A range of composite formulations were prepared using a silver nanoparticle-based ink (SA-Ag, ~30–35 wt.-%) and a highly concentrated graphene dispersion (BS8, ~8 wt.-%). A simple triple reservoir cube film applicator was used to produce conductive films (~90 µm thick) of composite formulations on a glass substrate. The formulations were then optimised by measuring the sheet resistance of such conductive films. The conductive film with BS8 ink on glass substrate provides higher sheet resistance (~32 kΩ/sq). As expected, with the addition of SA-Ag to the composite ink formulation, the sheet resistance of the conductive film decreases with the increase of wt.-% of highly conductive SA-Ag (as received) nanoparticles (~0.7 Ω/sq), Fig. 1. However, a minimum of 17.5 wt.-% of SA-Ag (as received) is required in the composite formulations in order to form a continuous conductive film (~8 Ω/Sq) on a glass substrate.

Figure 1

Sheet resistances of the conductive films drawn on a glass substrate with SA-Ag/BS8 composites using a cube film applicator.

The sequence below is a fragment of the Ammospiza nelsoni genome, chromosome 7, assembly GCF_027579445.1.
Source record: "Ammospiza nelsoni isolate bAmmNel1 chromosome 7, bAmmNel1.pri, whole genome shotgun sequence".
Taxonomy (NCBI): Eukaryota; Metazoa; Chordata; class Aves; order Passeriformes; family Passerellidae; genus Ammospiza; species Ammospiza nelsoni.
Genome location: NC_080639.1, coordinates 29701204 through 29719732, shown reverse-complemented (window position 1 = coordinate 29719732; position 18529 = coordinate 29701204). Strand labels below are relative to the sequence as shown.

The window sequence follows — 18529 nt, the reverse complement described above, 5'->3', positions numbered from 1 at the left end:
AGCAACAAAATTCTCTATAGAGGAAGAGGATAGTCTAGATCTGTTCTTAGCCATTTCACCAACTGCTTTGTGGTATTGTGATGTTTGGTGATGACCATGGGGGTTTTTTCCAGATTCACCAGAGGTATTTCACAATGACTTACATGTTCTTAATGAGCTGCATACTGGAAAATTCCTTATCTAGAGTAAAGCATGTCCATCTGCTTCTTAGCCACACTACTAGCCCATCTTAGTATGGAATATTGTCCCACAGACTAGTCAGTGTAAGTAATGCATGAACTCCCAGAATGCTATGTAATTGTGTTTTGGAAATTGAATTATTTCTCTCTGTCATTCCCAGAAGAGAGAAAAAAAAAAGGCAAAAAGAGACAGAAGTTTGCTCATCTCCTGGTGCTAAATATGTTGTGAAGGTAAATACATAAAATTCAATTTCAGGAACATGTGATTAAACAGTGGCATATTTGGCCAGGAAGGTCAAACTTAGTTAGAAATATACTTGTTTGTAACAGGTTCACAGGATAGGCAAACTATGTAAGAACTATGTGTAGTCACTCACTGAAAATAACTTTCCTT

In order to demonstrate the effect of graphene flakes on the conductivity of composite formulations, SA-Ag inks were also diluted with TEGMME and 1 wt.-% PVP in TEGMME. Again the conductive patterns were drawn using a cube film applicator and sintered at 150 °C for 1 hr. The results are compared in Table 1 with that of SA-Ag/BS8 to demonstrate the contribution of graphene to the conductivity of composite ink formulations. Table 1 shows that SA-Ag inks diluted with TEGMME provides higher sheet resistance (~20.45 Ω/Sq) than that of other diluted inks. With the addition of PVP, the sheet resistance of conductive films decreases, as PVP stabilises nanoparticle dispersions with higher metal loadings to provide higher conductivity14. PVP is a linear homopolymer of N-vinylpyrrolidone, and soluble in water and other polar solvents. It forms a coating on graphene flake surfaces to prevent aggregation in aqueous dispersion40. The presence of graphene flakes in the SA-Ag/BS8 composite increases the electrical conductivity, as the conductive film drawn with such ink imparted lowest sheet resistance (~7.73 Ω/sq) out of three formulations presented in Table 1. The density of Ag is almost 10 times higher than that of graphene41,42, therefore in terms of volume the SA-Ag/BS8 composite formulation is mostly dominated by BS8 (~70.57 vol.-%) with less Ag (either vol.-% or wt.-%) content than the other formulations. Graphene flakes provide an effective pathway in both the length and width directions of the conductive film to avoid negative influence of the void15. Moreover, graphene has very high surface area with theoretical value ~2600 m2 g−1, which causes spread out of the transparent graphene in all directions of the film to create a bridge between the aggregates of Ag NPs. Thus good contact between graphene and silver is achieved to provide better conductivity.